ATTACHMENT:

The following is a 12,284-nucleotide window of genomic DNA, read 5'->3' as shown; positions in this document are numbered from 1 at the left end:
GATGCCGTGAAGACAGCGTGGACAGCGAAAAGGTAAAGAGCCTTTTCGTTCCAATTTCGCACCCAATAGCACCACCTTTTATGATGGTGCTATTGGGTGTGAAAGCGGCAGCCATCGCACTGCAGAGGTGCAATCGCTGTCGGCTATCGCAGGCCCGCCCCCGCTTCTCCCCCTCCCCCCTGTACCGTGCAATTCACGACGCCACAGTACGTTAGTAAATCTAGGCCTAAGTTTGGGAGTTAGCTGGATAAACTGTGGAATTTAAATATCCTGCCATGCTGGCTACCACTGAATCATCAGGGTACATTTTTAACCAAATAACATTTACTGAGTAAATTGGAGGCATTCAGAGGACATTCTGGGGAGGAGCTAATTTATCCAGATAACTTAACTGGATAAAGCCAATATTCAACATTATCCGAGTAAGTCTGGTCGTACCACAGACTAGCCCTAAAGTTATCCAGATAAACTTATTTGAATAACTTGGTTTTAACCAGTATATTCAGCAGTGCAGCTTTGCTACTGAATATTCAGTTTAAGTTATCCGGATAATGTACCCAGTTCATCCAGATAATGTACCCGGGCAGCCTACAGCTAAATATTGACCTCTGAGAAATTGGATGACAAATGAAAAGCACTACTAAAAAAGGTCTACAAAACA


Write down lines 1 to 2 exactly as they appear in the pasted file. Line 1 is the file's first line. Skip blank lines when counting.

The following is a 12,284-nucleotide window of genomic DNA, read 5'->3' as shown; positions in this document are numbered from 1 at the left end:
GATGCCGTGAAGACAGCGTGGACAGCGAAAAGGTAAAGAGCCTTTTCGTTCCAATTTCGCACCCAATAGCACCACCTTTTATGATGGTGCTATTGGGTGTGAAAGCGGCAGCCATCGCACTGCAGAGGTGCAATCGCTGTCGGCTATCGCAGGCCCGCCCCCGCTTCTCCCCCTCCCCCCTGTACCGTGCAATTCACGACGCCACAGTACGTTAGTAAATCTAGGCCTAAGTTTGGGAGTTAGCTGGATAAACTGTGGAATTTAAATATCCTGCCATGCTGGCTACCACTGAATCATCAGGGTACATTTTTAACCAAATAACATTTACTGAGTAAATTGGAGGCATTCAGAGGACATTCTGGGGAGGAGCTAATTTATCCAGATAACTTAACTGGATAAAGCCAATATTCAACATTATCCGAGTAAGTCTGGTCGTACCACAGACTAGCCCTAAAGTTATCCAGATAAACTTATTTGAATAACTTGGTTTTAACCAGTATATTCAGCAGTGCAGCTTTGCTACTGAATATTCAGTTTAAGTTATCCGGATAATGTACCCAGTTCATCCAGATAATGTACCCGGGCAGCCTACAGCTAAATATTGACCTCTGAGAAATTGGATGACAAATGAAAAGCACTACTAAAAAAGGTCTACAAAACA